Shah Waliullah (1702-1762) was among those personalities whose appearance on the scene of history in the early 18th Century marked the beginning of a new life in the Muslim East: an innate impulse in the society that was thwarted by the onslaught of European colonialism, perhaps only temporarily, and is now gradually becoming more visible again.
In ‘The Principle of Movement in Islam’, the sixth lecture in The Reconstruction of Religious Thought in Islam (1930/1934), Iqbal offers his perception of Waliullah’s role in the genesis of modern Muslim thought in the following words:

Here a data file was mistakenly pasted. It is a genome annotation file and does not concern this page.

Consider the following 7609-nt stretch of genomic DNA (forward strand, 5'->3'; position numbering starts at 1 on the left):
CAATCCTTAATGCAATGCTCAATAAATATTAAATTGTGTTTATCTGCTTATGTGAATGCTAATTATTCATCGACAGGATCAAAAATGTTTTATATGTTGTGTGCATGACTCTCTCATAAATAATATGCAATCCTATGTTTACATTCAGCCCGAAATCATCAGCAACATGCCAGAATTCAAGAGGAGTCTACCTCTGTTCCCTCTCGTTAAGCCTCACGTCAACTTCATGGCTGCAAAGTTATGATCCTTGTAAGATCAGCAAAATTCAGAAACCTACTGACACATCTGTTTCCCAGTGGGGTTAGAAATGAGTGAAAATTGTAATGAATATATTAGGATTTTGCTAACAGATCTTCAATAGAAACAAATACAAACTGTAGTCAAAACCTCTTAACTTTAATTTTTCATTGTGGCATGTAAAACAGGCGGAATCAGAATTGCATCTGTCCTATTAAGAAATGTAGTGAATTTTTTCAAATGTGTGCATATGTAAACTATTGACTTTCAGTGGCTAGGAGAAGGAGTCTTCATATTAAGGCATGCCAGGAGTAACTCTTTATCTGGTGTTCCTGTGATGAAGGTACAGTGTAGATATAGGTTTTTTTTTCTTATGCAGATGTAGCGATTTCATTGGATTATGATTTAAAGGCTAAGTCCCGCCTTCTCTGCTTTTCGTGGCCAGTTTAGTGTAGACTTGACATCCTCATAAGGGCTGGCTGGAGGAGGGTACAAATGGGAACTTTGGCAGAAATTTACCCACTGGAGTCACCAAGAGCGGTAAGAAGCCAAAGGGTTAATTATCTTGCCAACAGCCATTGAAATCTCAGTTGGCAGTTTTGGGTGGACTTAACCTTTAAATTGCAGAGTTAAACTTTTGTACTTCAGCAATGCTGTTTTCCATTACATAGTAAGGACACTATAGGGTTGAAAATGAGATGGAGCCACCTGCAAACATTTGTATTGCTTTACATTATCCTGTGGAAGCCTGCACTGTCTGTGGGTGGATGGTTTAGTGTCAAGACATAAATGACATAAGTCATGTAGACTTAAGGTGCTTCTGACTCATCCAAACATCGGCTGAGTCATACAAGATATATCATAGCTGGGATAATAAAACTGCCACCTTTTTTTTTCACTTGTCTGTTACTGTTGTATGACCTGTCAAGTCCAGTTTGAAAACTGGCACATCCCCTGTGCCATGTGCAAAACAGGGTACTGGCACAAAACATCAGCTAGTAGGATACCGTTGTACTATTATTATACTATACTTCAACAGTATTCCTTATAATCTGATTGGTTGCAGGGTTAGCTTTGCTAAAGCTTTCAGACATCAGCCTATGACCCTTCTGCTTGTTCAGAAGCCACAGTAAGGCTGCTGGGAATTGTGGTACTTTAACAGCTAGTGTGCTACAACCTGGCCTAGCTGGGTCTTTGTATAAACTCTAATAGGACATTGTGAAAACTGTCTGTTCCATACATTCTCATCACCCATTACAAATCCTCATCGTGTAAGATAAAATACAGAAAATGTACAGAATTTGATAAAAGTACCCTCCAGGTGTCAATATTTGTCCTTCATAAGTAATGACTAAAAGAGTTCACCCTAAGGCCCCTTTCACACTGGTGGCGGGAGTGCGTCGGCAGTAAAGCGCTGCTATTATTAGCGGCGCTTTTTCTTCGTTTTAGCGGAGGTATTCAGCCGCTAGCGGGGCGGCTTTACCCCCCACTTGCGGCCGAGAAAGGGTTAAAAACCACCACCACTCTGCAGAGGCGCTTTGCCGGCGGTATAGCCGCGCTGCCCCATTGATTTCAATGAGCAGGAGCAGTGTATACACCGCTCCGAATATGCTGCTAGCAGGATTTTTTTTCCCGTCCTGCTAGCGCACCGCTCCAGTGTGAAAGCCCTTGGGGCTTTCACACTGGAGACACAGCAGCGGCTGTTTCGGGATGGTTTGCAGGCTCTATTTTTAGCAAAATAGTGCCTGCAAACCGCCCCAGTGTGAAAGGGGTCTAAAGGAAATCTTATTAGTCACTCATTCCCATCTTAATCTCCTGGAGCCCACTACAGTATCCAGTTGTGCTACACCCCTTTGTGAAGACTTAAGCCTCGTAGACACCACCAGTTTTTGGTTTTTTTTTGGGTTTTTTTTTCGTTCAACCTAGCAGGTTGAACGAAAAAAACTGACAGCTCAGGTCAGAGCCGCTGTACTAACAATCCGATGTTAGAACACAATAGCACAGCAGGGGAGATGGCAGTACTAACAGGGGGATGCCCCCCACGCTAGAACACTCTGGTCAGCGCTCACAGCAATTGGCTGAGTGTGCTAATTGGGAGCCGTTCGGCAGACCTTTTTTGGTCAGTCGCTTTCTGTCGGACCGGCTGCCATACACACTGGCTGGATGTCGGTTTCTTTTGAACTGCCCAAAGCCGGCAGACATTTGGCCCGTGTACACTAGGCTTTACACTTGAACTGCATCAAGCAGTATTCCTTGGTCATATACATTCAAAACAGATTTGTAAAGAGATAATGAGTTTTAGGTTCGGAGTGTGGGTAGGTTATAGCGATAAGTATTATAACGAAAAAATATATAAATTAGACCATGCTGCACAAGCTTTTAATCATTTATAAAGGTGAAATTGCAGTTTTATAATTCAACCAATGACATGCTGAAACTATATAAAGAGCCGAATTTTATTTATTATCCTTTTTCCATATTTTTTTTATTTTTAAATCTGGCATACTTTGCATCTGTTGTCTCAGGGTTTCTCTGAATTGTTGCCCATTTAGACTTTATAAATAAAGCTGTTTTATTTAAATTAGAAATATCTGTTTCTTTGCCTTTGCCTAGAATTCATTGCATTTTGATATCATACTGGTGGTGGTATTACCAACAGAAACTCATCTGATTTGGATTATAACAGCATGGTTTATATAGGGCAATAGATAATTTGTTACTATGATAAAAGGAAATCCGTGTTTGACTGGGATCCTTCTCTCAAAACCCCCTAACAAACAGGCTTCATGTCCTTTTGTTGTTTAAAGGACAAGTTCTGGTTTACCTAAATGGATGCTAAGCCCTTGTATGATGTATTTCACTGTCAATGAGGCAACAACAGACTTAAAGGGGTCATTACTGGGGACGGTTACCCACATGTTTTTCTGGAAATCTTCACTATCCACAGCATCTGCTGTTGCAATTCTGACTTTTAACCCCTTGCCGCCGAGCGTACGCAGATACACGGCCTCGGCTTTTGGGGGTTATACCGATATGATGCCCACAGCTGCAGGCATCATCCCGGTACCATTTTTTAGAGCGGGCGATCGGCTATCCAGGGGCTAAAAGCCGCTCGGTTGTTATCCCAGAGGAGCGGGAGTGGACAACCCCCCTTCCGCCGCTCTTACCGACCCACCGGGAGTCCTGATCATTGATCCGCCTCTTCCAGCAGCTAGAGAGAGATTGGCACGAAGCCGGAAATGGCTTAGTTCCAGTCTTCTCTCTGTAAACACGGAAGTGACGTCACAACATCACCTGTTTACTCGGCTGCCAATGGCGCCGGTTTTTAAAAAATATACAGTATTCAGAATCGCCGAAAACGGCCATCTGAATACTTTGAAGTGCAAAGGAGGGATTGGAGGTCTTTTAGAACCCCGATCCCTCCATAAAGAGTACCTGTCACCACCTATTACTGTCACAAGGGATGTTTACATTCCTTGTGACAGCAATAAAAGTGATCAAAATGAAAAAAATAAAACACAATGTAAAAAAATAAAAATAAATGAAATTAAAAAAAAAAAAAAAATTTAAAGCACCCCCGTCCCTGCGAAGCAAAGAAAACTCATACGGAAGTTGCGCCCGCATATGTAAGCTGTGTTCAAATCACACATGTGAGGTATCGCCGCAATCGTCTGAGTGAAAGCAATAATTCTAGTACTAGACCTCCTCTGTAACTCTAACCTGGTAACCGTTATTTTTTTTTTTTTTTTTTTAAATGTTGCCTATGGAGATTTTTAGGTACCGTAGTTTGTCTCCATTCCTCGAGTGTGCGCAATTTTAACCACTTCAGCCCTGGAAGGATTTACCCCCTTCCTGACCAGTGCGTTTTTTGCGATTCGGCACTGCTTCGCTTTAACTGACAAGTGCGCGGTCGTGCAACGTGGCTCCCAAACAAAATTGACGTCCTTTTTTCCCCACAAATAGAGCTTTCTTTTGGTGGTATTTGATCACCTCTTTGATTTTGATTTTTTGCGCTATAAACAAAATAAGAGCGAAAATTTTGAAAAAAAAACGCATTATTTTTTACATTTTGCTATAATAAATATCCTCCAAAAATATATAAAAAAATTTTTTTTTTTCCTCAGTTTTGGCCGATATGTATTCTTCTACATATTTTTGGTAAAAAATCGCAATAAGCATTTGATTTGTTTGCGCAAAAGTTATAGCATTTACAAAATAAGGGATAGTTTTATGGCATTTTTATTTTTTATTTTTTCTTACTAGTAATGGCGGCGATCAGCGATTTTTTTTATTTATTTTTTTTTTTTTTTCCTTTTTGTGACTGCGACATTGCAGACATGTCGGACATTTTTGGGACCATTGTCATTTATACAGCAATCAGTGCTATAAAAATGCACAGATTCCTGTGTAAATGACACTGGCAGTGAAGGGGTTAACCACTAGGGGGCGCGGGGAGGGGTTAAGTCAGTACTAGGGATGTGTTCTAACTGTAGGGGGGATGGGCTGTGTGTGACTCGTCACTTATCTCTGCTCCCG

The prophetic method of teaching, according to Shah Waliullah, is that, generally speaking, the law revealed by a prophet takes especial notice of the habits, ways, and peculiarities of the people to whom he is specifically sent. The prophet who aims at all-embracing principles, however, can neither reveal different principles for different peoples, nor leaves them to work out their own rules of conduct. His method is to train one particular people, and to use them as a nucleus for the building up of a universal Shariah. In doing so he accentuates the principles underlying the social life of all mankind, and applies them to concrete cases in the light of the specific habits of the people immediately before him. The Shariah values (Ahkam) resulting from this application (e.g. rules relating to penalties for crimes) are in a sense specific to that people; and since their observance is not an end in itself they cannot be strictly enforced in the case of future generations.